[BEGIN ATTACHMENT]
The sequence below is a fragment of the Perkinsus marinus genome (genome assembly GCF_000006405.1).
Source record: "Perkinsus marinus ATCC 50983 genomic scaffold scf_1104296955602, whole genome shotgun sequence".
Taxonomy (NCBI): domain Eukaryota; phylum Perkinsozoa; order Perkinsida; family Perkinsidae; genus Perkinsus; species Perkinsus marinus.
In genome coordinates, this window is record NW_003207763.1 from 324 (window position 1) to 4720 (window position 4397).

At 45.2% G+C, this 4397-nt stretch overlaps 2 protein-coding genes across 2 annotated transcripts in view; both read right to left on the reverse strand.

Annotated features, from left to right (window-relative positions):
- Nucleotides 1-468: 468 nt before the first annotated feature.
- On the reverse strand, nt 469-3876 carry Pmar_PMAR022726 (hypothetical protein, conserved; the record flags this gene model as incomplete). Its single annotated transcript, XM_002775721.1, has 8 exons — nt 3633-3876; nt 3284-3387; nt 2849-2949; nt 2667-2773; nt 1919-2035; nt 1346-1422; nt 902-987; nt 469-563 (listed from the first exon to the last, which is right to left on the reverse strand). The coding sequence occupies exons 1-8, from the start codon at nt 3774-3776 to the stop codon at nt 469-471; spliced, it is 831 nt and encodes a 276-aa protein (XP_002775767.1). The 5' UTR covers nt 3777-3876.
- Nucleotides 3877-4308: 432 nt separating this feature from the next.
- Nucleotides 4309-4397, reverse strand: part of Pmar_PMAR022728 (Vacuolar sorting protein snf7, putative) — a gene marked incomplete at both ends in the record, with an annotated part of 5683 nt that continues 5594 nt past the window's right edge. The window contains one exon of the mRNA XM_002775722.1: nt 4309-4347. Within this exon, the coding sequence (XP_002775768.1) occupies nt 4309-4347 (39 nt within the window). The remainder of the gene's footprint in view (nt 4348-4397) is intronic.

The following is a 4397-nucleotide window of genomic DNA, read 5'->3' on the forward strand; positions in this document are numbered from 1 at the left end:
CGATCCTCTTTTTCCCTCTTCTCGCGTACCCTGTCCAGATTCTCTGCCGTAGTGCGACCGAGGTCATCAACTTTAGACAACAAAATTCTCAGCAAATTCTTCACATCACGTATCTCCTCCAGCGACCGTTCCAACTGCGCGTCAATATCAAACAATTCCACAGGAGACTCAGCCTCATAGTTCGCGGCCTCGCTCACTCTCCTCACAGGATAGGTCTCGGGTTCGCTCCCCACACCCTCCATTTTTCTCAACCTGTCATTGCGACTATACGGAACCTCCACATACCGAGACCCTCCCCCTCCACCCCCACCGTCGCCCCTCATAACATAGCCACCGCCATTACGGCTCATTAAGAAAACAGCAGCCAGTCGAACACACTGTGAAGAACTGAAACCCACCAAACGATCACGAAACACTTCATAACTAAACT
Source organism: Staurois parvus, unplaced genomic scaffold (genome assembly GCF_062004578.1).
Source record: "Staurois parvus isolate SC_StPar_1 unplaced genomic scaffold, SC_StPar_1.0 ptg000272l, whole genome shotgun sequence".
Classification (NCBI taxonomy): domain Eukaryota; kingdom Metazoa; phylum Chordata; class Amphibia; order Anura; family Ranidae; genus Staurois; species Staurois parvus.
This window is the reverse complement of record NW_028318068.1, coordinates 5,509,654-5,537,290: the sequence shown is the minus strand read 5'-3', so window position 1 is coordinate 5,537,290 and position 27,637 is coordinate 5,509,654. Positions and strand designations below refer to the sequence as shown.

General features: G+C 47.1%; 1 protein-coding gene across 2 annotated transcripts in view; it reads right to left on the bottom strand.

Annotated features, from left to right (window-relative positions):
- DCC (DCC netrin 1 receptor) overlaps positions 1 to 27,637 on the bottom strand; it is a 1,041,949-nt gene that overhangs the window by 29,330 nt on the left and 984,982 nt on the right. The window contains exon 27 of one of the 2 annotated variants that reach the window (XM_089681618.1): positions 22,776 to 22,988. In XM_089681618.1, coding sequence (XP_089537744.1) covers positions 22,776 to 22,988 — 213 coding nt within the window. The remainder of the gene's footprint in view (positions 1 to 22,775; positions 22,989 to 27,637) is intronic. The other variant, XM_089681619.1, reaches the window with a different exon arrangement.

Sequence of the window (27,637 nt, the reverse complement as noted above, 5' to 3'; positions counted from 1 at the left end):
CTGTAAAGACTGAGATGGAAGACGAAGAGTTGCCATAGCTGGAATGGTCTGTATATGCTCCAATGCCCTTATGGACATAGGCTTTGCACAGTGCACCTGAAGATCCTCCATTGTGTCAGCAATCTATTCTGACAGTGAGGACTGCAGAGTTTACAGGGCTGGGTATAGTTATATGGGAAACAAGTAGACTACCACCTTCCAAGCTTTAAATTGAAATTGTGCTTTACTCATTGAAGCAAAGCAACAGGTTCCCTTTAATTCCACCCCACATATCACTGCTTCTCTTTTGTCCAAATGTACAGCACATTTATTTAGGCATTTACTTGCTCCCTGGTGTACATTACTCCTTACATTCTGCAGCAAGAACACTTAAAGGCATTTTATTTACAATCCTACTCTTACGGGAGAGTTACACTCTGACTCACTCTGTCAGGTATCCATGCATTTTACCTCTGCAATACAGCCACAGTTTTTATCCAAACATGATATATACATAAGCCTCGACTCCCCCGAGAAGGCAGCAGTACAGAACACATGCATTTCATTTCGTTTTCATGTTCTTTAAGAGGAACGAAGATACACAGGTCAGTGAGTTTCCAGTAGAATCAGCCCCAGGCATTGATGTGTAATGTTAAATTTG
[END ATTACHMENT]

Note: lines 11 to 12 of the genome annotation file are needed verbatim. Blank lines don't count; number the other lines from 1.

The following is a 4397-nucleotide window of genomic DNA, read 5'->3' on the forward strand; positions in this document are numbered from 1 at the left end:
CGATCCTCTTTTTCCCTCTTCTCGCGTACCCTGTCCAGATTCTCTGCCGTAGTGCGACCGAGGTCATCAACTTTAGACAACAAAATTCTCAGCAAATTCTTCACATCACGTATCTCCTCCAGCGACCGTTCCAACTGCGCGTCAATATCAAACAATTCCACAGGAGACTCAGCCTCATAGTTCGCGGCCTCGCTCACTCTCCTCACAGGATAGGTCTCGGGTTCGCTCCCCACACCCTCCATTTTTCTCAACCTGTCATTGCGACTATACGGAACCTCCACATACCGAGACCCTCCCCCTCCACCCCCACCGTCGCCCCTCATAACATAGCCACCGCCATTACGGCTCATTAAGAAAACAGCAGCCAGTCGAACACACTGTGAAGAACTGAAACCCACCAAACGATCACGAAACACTTCATAACTAAACT